The new Terminal 1 at Toronto Pearson, led by design architect Moshe Safdie, contains too many level changes, but its sky-high glass rooms and clean signage by Pentagram Design can inspire the world traveller. The monumental Beijing airport, opened last year in time for the Olympics, pursues a similar building type as that of Kansai and of Stansted (1991), a major hub for low-cost charters located northeast of London. At Beijing (designed, as was Stansted, by Foster + Partners), there's attention to a more sustainable terminal building, and a colour range that shifts from red to yellow as passengers move through.

Airports designed with some heart and soul

Scandinavia figured out a long time ago the value of an airport as a tactile, sensory experience. For one thing, it makes you fall immediately in love with the country. Danish architect Arne Jacobsen delivered the Scandinavian Airlines System hotel and airline terminal (1960) in Copenhagen as a Babette's feast of visual delights. He designed everything from the organically shaped furniture to the lamps, textiles and door handles. (The tableware was later used by Stanley Kubrick for the set of 2001:A Space Odyssey. ) Travel to Scandinavia – whether Copenhagen, Oslo or Stockholm – to see what I mean. Everything from the sensitively designed baby-change tables to the dark wood flooring in Stockholm-Arlanda Terminal 5 is memorable.

Kuala Lumpur international airport (1998) in Malaysia, by the late Japanese star architect Kisho Kurokawa, is exhilarating and regionally inspired. The wood-clad parabolic roof presents as a series of tents or Islamic domes. Outside, the extended roof structure offers shade from the glaring sun.

Vancouver International Airport is a standout for its use of wood, water and its display of aboriginal art, including Bill Reid's sculpture in bronze, The Spirit of Haida Gwaii . Drawing from local sources, it will create positive first impressions for those arriving for next year's Olympics.

Places to hobble the weak, the old, the exhausted

Here, my first nomination is Caracas, for the hoops, the paperwork, the special fees required to fly in and out of Venezuela – and because it's a death-defying trip to travel into the dangerous city from the airport.

For its enormous size and endless, exhausting corridors, there's the gargantuan Amsterdam Airport Schiphol, designed on a scale to damage the mind and body; it has a lot in common with Heathrow, Frankfurt and Paris Charles de Gaulle.

A saving grace at Schiphol: For those who discover that their flight has changed gates and that another half-marathon is required to relocate one's self, carry-on baggage and, perhaps, an ailing aunt, there are some very cool resting lounges. Under dimmed lights, framed by walls of dark wood, it's possible to bunk down in a well-designed chair and grab a nap. That's the kind of human gesture that architects of future airports need to observe, ingest and move ahead on.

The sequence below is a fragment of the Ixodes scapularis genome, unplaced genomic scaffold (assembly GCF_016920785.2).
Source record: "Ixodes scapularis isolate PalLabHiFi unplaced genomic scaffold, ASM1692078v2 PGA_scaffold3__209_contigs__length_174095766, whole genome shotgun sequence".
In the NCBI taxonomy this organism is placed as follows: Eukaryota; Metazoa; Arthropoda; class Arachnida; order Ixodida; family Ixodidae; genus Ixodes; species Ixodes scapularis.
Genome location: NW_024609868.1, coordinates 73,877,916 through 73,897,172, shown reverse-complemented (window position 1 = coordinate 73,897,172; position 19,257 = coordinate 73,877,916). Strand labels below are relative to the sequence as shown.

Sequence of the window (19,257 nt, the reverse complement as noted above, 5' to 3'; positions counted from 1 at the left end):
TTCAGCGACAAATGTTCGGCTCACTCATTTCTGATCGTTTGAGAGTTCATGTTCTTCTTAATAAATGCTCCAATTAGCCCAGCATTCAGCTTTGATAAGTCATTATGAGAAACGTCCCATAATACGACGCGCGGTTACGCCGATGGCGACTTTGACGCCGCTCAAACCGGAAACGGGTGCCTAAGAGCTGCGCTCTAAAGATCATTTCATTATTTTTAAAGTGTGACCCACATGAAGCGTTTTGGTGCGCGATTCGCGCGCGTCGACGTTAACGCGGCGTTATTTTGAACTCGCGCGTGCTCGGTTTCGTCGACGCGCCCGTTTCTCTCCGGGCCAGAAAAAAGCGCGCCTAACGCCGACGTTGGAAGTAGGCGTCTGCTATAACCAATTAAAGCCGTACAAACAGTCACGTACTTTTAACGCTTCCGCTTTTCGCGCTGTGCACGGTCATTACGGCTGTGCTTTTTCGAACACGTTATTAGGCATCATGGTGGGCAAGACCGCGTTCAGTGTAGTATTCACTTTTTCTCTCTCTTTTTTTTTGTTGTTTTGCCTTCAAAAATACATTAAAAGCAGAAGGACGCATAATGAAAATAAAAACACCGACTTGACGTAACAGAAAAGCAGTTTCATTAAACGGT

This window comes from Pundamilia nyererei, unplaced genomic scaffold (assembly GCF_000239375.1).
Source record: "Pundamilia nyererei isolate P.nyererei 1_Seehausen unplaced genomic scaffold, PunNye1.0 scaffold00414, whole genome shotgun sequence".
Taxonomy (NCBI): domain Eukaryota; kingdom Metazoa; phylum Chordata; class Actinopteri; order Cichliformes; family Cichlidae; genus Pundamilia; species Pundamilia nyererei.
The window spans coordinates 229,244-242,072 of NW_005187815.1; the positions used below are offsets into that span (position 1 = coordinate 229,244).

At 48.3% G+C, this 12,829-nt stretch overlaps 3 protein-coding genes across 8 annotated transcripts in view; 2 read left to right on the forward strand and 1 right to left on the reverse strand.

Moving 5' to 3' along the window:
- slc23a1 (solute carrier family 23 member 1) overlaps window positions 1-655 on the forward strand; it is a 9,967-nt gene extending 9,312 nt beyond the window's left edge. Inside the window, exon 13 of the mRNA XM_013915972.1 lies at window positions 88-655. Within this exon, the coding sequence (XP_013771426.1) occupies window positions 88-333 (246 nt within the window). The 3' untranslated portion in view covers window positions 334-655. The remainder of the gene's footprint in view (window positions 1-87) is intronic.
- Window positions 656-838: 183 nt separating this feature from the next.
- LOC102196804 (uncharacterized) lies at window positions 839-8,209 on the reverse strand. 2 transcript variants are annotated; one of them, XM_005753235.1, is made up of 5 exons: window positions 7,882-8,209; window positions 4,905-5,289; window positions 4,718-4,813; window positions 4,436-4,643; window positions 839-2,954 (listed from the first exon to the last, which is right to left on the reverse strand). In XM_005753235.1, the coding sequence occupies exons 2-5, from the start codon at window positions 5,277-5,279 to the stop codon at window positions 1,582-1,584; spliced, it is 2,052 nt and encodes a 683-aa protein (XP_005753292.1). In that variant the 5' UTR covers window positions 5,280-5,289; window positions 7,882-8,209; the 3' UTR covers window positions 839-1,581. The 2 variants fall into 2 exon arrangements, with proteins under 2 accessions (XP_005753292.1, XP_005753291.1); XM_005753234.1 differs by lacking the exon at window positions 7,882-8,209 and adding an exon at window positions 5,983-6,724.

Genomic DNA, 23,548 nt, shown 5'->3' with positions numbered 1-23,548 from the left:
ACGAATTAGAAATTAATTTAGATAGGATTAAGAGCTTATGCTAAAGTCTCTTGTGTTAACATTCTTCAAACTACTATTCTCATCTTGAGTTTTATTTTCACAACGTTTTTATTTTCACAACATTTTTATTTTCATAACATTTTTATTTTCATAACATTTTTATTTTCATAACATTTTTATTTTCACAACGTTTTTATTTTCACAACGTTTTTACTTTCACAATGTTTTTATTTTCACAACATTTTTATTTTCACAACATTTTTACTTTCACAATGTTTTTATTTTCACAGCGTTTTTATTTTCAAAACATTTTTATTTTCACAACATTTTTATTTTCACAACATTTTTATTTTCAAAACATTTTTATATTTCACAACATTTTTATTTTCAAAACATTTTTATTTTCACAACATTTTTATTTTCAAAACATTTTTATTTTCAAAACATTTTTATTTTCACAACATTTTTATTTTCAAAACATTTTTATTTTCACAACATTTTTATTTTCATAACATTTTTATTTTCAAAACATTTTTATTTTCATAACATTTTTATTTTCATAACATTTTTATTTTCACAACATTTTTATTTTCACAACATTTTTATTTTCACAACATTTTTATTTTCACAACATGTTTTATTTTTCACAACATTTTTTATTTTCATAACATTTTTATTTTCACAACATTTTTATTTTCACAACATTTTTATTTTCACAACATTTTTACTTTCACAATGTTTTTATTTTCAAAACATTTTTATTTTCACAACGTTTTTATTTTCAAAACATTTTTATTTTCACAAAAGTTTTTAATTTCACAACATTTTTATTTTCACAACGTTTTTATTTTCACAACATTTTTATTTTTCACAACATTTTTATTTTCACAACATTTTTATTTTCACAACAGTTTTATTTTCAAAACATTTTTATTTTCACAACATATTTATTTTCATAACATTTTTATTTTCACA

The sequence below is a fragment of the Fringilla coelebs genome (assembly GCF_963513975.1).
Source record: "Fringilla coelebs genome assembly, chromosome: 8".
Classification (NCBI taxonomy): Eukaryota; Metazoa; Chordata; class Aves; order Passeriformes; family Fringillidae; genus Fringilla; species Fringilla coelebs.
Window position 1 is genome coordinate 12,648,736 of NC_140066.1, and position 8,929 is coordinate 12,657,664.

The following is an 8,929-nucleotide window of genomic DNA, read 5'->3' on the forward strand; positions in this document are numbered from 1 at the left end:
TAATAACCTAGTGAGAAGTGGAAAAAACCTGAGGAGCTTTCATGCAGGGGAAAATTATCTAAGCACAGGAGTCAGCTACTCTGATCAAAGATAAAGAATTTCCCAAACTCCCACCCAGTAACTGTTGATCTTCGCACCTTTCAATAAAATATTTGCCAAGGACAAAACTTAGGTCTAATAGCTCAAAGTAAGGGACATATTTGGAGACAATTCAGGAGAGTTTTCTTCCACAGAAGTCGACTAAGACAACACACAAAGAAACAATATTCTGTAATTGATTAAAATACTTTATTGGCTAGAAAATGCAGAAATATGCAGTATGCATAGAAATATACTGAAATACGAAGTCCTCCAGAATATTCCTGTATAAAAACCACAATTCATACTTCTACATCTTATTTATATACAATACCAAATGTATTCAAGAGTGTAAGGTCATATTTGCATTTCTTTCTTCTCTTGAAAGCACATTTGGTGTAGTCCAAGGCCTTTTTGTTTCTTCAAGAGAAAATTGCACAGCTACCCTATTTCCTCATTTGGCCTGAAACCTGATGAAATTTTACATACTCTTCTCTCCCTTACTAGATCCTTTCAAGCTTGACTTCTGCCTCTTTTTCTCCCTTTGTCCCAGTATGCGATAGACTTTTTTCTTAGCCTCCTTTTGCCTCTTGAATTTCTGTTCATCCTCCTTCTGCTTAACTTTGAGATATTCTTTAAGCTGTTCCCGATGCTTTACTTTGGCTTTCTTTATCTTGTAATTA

In the meantime, I'm flying clear of Frankfurt.


http://www.theglobeandmail.com/news/arts/terminal-frustration-why-are-airports-such-hellholes-of-design/article1380252/

Rusty Gull
Nov 30, 2009, 3:34 AM
^Shaking my head.

I mean, yes, Frankfurt's airport is fairly rudimentary, though it's clean and efficient.

But I shudder at the thought of some diva Toronto journalist throwing a hissy-fit at security, which I'm sure was met with some German chuckles at best, and at worst some stern awkwardness.

Thanks for posting that, though. Interesting read, to say the least.

By the way, has anyone on this forum ever actually flown to Frankfurt with the intention of actually visiting the city (and not transferring somewhere else?)

Rusty Gull
Nov 30, 2009, 3:37 AM
At least Rochon is nice to YVR.

Here's what Anthony Perl, the professor of transportation at SFU, had to say about our airport in a Vancouver Magazine article earlier this year:

"What we show people there is an embalmed version of B.C. nature and culture. You have fake water, fake bird noises—it’s like being in a mausoleum.

Even the smell is like embalming fluid. It’s different from other airports, where you’re fed through a chute like cattle, so maybe that has some benefit—it certainly shocks you."
:haha: :haha: :haha:

http://www.vanmag.com/News_and_Features/Off_the_Rails

jlousa
Nov 30, 2009, 3:40 AM
*l* funny you mention it, I've been in Frankfurts airport about a couple dozen times and the only time I ever left the airport was due to a delayed flight and had to be holed up at a hotel overnight. Didn't get a chance to see the city though.

Yume-sama
Nov 30, 2009, 3:49 AM
So, I expect she won't be complaining the next time she goes through a metal detector, and a male security agent has to feel her up because she set it off :P? It seems like an efficient system... assuming it is done the way I would assume, with female wanders... and not having to wait for one to be called over. And no, I can't say the thought to actually explore Frankfurt has occurred to me. Though, I'm sure it is a lovely city! :D

Though my friend in Germany says it is a terribly boring place, and one ought to go directly to Hamburg :P

Anyways, I advise Ms. Rochon to steer clear of the middle east if she can't handle segregated gender based security lines. :haha: